In January 2021, KIADB issued preliminary notification for acquiring 2 acres, 30 guntas of the petitioner’s land at Hulikunte village, Doddaballapur taluk. TG Shanthamma and her family members approached the board seeking interim compensation to meet their medical expenses and also settling Rs 53.4 lakh bank loan.
However, KIADB issued an endorsement saying since the final notification is not yet issued and also in view of an order in a civil suit, they can disburse compensation only after the final notification. The family then approached the court seeking permission to sell 50% of the property.
According to them, though their property is valued at Rs 1.6 crore, it can fetch Rs 4.2 crore and they should be allowed to sell half the property as they require Rs 2 crore to tide over the situation.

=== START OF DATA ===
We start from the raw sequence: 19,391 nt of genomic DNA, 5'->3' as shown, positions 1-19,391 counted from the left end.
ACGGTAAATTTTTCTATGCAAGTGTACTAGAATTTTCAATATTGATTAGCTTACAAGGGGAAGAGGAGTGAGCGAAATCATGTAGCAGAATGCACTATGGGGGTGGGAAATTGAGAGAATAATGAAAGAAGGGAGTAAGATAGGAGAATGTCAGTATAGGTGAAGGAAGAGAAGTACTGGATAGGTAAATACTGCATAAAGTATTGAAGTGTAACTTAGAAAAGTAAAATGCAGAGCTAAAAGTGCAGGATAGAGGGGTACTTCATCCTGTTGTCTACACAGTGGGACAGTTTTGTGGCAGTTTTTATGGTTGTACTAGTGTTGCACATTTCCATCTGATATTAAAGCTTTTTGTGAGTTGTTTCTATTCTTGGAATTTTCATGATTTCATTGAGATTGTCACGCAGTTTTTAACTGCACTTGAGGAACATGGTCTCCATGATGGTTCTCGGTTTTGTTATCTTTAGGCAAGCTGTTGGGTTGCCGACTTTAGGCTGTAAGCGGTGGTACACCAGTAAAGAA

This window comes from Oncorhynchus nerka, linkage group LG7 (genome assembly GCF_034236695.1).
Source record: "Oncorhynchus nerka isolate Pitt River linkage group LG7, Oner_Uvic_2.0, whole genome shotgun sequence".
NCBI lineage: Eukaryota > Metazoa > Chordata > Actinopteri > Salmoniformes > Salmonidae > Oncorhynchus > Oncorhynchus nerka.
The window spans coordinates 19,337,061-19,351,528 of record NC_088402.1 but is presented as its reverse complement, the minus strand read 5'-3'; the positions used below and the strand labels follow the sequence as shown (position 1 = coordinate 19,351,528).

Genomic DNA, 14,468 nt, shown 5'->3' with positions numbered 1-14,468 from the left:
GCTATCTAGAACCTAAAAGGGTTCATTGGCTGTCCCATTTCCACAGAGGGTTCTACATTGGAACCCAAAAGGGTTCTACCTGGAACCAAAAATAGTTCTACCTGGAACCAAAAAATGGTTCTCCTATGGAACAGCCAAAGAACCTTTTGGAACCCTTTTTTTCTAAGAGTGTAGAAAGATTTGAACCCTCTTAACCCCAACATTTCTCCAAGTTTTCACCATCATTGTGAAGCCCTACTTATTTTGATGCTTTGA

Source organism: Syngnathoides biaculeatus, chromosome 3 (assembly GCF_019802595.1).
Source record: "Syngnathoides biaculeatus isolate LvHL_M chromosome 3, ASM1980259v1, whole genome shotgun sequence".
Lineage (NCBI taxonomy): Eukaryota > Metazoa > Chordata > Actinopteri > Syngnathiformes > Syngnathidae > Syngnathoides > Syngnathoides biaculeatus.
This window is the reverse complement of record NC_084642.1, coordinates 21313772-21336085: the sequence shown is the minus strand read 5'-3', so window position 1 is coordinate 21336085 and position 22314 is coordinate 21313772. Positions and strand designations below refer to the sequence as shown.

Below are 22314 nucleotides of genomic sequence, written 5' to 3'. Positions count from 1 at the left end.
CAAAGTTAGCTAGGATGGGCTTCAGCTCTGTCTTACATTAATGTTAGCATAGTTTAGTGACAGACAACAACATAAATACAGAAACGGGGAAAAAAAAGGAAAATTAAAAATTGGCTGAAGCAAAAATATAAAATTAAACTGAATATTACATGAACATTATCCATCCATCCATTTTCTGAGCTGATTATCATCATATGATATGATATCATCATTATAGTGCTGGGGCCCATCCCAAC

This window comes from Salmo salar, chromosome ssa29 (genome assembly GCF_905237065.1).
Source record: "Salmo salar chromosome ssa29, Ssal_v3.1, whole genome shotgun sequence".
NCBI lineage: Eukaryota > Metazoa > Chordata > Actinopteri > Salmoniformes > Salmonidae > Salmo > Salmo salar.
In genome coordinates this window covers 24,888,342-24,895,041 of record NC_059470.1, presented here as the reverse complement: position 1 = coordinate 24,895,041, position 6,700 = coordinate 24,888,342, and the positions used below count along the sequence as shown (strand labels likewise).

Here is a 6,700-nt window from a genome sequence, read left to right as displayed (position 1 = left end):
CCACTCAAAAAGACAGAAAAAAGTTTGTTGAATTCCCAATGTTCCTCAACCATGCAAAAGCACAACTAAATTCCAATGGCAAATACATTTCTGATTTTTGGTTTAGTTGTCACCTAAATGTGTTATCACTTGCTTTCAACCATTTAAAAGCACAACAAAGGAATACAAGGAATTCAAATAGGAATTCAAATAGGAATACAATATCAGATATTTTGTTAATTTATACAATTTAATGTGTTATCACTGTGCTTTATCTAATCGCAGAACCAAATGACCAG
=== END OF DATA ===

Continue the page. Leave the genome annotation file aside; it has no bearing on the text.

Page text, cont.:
Taking away ‘oxygen mask’ from ICU patient
Allowing their petition, Justice Krishna S Dixit noted that transfer of the land in acquisition process would not in any way prejudice the interest of state or the beneficiary of acquisition.
“Where the life of citizen depends on a property and the same is being taken away in an acquisition process, though lawfully launched, the delayed accomplishment of the said process and the delay that would eventually be brooked in the payment of compensation till such accomplishment happens, in the given circumstances of the case, would metaphorically amount to taking away the ‘oxygen mask’ from the gasping patient in an Intensive Care Unit…,” the bench observed in its order.
WeWork India’s chief financial officer Santosh Martin said 70% of their space is now occupied by large enterprises, and the remaining by startups, and small- and medium-sized companies. Before the pandemic, large enterprises constituted 50% or less of desk occupancy. The startup funding slowdown has also impacted demand from that segment.